LONDON — BAE Systems has sealed a 2.5 billion pound deal with Oman to supply Typhoon fighters and Hawk jet trainers to the strategically important Gulf state.
Deliveries of the 12 Typhoons and eight Hawks are scheduled to get underway in 2017. BAE will provide in-country support to the Royal Air Force of Oman.
The Typhoons will replace Jaguar strike aircraft in the Omani air fleet, while the latest Advanced Jet Trainer version of the Hawk is scheduled to replace five older Hawk Mk103’s.
A spokesman for BAE said the Typhoons will be Tranche 3 standard aircraft. The aircraft will not come from earlier orders destined for the Royal Air Force but will be newly built machines, the spokesman said.
The deal brings the number of Typhoons delivered or under contract to 571. Typhoon is currently operated by air forces in Austria, Britain, Germany, Italy, Saudi Arabia and Spain.
Near term export opportunities to increase the number of operators are headed by the United Arab Emirates and Malaysia.
Eurofighter, the industrial consortium made up of BAE, EADS and Finmeccanica, has also not given up on the prospect of securing a deal in India, and is considering sending a Typhoon to the Indian aerospace show in Bangalore in February.
Earlier this year Dassault Aviation with the Rafale fighter was named as preferred contractor for a deal to supply India with a multirole fast jet. Talks aimed at sealing the deal continue.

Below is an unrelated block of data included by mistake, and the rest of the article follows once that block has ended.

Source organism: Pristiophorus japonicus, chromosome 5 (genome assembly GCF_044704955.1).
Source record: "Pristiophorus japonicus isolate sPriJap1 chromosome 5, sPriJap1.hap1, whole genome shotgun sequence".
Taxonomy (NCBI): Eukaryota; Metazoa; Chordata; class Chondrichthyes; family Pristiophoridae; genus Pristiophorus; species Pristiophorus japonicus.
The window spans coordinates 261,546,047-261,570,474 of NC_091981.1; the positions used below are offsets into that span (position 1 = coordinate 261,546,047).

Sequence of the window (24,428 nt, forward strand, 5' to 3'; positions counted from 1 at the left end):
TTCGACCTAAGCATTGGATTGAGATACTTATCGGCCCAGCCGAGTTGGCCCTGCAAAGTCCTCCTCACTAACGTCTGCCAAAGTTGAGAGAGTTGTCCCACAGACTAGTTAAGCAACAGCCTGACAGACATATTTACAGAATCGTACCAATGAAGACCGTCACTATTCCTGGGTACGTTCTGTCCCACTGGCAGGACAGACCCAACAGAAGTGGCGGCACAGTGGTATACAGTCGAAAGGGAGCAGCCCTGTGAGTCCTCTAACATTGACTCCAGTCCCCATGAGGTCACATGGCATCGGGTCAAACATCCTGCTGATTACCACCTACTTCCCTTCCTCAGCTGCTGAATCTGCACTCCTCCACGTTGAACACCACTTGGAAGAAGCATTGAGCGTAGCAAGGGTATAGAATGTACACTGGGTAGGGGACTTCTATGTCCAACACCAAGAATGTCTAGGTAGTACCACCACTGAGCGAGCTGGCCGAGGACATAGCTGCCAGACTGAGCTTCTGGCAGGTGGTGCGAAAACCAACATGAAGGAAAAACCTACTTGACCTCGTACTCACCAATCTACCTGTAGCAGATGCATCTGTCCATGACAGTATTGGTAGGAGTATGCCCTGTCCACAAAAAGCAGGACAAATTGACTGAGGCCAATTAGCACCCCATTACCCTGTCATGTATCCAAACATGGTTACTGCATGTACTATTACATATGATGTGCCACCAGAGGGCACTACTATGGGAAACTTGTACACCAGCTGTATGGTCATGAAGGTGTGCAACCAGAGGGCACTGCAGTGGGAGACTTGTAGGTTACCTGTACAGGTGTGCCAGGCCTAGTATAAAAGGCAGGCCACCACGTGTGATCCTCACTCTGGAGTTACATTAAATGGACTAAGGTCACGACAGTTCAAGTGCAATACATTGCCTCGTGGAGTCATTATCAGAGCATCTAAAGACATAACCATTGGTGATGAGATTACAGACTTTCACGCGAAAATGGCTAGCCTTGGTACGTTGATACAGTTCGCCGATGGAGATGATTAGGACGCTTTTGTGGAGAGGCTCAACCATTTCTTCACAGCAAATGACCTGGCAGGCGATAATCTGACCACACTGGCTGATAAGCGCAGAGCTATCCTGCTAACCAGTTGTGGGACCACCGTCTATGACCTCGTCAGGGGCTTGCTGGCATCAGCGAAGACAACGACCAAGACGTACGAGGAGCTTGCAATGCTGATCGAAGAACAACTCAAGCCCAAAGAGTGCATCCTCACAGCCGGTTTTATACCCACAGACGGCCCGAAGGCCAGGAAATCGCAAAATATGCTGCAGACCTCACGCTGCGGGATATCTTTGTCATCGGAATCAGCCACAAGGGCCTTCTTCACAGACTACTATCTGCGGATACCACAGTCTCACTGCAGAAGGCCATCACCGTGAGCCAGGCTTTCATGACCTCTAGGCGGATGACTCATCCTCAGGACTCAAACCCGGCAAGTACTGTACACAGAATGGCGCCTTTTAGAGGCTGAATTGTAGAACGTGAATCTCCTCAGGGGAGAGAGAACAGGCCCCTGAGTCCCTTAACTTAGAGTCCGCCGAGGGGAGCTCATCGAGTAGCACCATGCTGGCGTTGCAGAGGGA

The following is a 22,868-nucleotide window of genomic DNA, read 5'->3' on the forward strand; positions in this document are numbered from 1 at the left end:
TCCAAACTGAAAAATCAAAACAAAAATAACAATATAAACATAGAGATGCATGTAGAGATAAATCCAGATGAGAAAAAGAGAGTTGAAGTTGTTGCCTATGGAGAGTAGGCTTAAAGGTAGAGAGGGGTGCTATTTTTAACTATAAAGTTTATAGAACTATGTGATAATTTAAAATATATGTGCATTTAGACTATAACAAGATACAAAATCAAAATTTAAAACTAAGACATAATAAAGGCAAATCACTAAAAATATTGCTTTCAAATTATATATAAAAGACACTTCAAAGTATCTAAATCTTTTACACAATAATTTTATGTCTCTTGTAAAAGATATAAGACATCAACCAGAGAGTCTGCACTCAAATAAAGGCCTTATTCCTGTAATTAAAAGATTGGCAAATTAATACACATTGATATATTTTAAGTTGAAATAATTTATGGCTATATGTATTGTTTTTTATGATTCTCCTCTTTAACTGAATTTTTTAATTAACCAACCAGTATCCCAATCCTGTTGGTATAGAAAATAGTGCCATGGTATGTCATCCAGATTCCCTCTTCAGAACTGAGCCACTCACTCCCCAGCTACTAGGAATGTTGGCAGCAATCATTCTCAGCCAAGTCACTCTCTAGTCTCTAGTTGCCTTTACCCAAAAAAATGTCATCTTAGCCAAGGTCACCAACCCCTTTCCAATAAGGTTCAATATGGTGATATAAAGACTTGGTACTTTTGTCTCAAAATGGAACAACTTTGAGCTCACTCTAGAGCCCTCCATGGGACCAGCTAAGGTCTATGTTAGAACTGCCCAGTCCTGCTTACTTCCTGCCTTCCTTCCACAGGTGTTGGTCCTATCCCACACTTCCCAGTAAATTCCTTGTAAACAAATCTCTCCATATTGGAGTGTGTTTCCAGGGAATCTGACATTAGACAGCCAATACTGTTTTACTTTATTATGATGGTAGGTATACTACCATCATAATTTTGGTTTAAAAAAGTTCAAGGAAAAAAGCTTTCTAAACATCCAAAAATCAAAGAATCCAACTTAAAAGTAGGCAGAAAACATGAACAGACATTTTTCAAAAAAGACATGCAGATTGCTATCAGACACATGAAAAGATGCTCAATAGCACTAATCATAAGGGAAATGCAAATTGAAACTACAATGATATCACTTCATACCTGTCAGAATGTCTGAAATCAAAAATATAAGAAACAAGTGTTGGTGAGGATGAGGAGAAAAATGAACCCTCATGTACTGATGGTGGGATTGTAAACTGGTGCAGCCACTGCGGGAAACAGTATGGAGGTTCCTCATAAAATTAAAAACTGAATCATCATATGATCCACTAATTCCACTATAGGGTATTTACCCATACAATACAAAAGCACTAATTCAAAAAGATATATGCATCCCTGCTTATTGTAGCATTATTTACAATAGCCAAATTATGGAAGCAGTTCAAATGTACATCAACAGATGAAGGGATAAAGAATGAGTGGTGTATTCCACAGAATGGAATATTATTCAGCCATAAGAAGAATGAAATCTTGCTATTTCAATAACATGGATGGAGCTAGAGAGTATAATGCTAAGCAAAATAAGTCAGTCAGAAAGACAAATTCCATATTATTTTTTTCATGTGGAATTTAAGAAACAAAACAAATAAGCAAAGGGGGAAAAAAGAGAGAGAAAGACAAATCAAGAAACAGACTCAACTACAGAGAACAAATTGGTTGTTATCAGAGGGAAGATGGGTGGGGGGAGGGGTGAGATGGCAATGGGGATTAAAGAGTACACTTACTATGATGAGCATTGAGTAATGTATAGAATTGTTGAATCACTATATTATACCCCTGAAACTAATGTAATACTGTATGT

British Prime Minister David Cameron flew into Oman briefly for the signing having been in Afghanistan visiting British troops.
“The Typhoon fighter jet performed outstandingly in Libya and so it’s no surprise that Oman want to add this aircraft to their fleet,” he said.
The British Government has been working hard to promote Typhoon and other British defense systems in the Gulf and elsewhere.
Cameron was recently in the UAE and Saudi Arabia aiding the export sales effort.
British Business Secretary Vince Cable said the deal was a boost to employment prospects across the aerospace sector in the U.K.
“It is obviously a very good day for BAE Systems, its suppliers and the broader Eurofighter supply chain,” Cable said. “The Typhoon program supports an estimated 8,600 jobs across BAE Systems, Rolls-Royce and Selex-Galileo and their supply chains, with an estimated further 1,500 jobs dependent on export opportunities.”
“We, and our partners in the Eurofighter consortium, are pursuing a number of opportunities at present and I hope that the decision by Oman to join the Typhoon family is followed by more states in the region,” he said.
Britain is a long term supplier of defense equipment to Oman. However, the relationship has been strained by BAE’s late delivery of three corvettes to the Gulf state’s navy. The ships should have been delivered beginning in 2010 but a series of technical issues have delayed handover. BAE is now scheduling the first half of next year for the lead corvette to be delivered.
The mainstay of the current Omani air force fast jet fleet is the Lockheed Martin F-16. Oman has 12 in operation, and around this time last year ordered a further 12 jets from Lockheed.
Earlier this week BAE posted a profits warning on the back of its inability to conclude a price escalation deal with Saudi Arabia relating to changes to an order for 72 Typhoons secured in 2007.
Twenty-four aircraft have been delivered to Saudi Arabia to date and BAE said that despite the fact the two sides have been unable to conclude price talks further airframes were on the assembly line.
BAE said in a statement Dec 19 that deliveries would recommence in 2013.